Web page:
St Mary's Chuch, Beddington in the London Borough of Sutton
Beddington shown within Greater London
|OS grid reference|
|Ceremonial county||Greater London|
|Sovereign state||United Kingdom|
|UK Parliament||Carshalton and Wallington|
|London Assembly||Croydon and Sutton|
|Croydon and Sutton|
Beddington is a lightly populated settlement in the London Borough of Sutton on the boundary with the London Borough of Croydon formed from a village of the same name which until early the 20th century still included land which became termed entirely as Wallington. The BedZED low energy housing estate (or Beddington Zero Energy Development) is, in non-ecclesiastical terms, in the neighbouring locality of Hackbridge. The latter was in the 13th century shown on local maps as Hakebrug, and named after a bridge on the River Wandle. The locality has a landscaped wooded park at Beddington Park - also known as Carew Manor; and a nature reserve and sewage treatment works in the centre and to the north of its area respectively.
The village lay in Wallington hundred and until the 19th century was in secular and ecclesiastical terms a large parish in its own right. Wallington was for centuries a manor in Beddington parish and although known as a shorthand for the area stretching from Cheam to Addington and from Chaldon to Mitcham (inclusive). Wallington superseded Beddington's former area almost completely in the early 20th century.
The settlement appears in the Domesday Book as Beddinton(e) held partly by Robert de Watevile from Richard de Tonebrige and by Miles Crispin. Its Domesday Assets were: 6 hides; 1 church, 14 ploughs, 4 mills worth £3 15s 0d, 44 acres (0.18 km2) of meadow, woodland worth 10 hogs per year. It rendered: £19 10s 0d per year to its feudal system overlords. In 1901 it consisted of 3,127.5 acres (12.657 km2), of which 1,439 acres were arable land, 614 permanent grass and 45 woods. As this was before the expansion of Wallington, it extends on the south over the chalk downs and northwards on to the London Clay. Lavender and medicinal herbs were grown commercially in the parish. The population in 1901 was 4,812. The parish was bounded on the north by Mitcham Common, and the three parishes of Croydon, Beddington and Mitcham met on the railway line by Beddington Lane station.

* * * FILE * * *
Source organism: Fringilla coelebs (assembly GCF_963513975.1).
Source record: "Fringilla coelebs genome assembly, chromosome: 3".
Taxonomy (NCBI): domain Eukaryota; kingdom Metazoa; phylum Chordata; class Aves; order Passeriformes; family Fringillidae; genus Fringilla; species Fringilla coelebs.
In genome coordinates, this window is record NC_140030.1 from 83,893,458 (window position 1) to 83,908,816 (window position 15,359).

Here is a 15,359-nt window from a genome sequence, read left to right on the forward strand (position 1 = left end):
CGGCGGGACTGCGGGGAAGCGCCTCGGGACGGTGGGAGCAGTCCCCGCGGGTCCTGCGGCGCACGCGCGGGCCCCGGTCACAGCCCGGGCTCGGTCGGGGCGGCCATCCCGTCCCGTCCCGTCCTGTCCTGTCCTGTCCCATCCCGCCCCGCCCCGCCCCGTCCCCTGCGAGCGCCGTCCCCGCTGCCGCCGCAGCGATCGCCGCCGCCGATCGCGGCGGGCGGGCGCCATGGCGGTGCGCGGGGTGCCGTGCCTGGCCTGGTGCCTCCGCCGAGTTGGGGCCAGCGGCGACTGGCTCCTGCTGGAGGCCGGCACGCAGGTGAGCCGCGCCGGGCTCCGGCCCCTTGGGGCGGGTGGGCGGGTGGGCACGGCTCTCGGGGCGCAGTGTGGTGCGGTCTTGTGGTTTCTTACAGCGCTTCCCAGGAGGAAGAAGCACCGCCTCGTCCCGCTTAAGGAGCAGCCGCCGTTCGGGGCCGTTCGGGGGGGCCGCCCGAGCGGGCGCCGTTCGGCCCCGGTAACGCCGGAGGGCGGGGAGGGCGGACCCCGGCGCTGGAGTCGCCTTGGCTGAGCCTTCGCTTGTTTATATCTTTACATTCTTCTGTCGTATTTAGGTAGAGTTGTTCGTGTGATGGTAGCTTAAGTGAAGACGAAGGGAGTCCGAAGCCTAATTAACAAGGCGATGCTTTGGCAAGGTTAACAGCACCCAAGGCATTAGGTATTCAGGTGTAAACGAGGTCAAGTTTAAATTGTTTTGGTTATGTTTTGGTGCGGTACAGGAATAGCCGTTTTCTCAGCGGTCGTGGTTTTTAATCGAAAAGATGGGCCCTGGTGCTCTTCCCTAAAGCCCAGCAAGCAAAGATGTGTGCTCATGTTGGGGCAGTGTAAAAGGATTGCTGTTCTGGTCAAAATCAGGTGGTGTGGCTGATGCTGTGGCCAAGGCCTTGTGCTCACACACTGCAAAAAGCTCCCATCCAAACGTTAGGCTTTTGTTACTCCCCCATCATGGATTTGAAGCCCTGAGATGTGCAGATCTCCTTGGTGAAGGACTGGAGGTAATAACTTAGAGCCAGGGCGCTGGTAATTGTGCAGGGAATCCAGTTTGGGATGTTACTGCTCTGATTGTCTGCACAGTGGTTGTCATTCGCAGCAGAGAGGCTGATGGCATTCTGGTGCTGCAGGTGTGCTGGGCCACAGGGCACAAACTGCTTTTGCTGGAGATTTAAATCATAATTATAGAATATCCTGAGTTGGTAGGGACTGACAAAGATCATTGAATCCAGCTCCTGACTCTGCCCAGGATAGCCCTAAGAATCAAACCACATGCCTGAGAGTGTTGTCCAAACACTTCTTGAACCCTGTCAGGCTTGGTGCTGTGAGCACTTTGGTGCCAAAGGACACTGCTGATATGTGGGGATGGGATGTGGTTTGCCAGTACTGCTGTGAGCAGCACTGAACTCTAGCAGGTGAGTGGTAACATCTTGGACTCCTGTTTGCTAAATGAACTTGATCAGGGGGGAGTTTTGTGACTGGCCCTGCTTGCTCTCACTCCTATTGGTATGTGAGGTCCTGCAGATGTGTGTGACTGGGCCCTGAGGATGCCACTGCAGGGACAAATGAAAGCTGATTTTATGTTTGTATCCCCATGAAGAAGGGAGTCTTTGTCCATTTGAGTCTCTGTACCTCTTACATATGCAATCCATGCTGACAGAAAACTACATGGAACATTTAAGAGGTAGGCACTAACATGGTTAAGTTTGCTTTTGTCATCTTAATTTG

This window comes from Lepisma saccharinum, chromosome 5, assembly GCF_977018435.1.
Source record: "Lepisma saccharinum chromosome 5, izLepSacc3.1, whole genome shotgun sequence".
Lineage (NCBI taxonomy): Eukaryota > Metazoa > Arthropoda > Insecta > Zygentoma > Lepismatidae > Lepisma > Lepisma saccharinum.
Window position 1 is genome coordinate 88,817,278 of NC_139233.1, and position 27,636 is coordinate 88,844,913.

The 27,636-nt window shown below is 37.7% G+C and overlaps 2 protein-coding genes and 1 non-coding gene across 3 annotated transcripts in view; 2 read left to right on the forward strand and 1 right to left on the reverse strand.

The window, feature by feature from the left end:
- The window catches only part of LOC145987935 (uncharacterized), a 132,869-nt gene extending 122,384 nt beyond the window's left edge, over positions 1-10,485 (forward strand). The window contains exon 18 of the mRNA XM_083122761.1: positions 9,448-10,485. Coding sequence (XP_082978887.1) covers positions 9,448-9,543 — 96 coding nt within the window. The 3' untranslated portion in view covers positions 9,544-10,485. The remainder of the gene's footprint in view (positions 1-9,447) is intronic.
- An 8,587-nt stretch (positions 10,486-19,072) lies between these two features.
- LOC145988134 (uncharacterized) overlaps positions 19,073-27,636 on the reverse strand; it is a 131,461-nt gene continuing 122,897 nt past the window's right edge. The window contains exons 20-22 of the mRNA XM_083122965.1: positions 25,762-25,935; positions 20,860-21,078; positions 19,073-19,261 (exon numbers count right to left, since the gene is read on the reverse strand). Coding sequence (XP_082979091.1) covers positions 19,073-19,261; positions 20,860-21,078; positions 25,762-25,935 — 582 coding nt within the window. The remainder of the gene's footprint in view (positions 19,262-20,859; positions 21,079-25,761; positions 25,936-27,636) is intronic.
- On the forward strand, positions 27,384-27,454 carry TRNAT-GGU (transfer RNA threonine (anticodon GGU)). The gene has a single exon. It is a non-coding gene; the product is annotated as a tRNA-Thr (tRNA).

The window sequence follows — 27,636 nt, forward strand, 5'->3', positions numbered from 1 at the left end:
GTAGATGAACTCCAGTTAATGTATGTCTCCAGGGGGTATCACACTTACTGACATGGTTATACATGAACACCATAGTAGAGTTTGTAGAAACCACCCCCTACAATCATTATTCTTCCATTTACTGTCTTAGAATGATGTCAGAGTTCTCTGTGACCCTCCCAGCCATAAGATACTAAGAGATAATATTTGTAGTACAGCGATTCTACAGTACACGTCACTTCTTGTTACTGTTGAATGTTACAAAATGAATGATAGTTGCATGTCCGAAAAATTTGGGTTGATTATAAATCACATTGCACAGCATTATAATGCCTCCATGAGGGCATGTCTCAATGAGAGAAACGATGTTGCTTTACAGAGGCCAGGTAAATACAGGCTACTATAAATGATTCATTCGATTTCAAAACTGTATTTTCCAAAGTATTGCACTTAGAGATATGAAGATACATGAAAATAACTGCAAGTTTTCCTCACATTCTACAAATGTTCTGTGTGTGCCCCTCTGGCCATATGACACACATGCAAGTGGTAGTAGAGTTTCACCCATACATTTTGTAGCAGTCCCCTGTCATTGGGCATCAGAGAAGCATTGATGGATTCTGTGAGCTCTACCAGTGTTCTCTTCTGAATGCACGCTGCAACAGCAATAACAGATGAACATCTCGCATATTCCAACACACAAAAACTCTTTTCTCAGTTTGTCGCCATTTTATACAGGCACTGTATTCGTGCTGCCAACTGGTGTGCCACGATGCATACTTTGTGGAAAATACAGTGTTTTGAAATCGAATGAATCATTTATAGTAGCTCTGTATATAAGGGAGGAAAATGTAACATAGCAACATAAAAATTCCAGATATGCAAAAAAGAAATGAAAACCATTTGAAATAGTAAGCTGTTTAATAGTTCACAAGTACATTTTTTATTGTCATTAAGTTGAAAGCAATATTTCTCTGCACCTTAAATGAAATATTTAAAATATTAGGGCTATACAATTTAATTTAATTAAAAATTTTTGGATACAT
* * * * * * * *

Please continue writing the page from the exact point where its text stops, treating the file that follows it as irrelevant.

The 1911 Victoria County History documents Beddington in the period of its shrinkage.
Wallington is now more urban than Beddington; the hamlet in 1901 had a population of 5,152 on an area of 312 acres. In prehistoric times it also appears to have been the more important place, since it gave its name to the hundred. It is possible that the Roman remains mentioned above may be a relic of a formerly important place, and that its name may preserve the memory of the Wealas, the Romanized Britons, whom the Suthrige found here when Britain was [mostly] becoming England. In historical records, however, Wallington is not a place of importance. There was a chapel, but there is no record of a parish church. In Bishop Willis's visitation of 1725 the chapel is described as partly used for a barn, no service having taken place [in memory]. It was ruinous later in the century and was pulled down in 1797. There were extensive common fields, as was usual in the parishes on the north side of the chalk range. They were inclosed under an Act of 1812. In 1835 a system of allotments was established, which seems to have flourished for a time. A few old houses remain at Wallington Corner, but none of these appear to date from earlier than the beginning of the 19th century.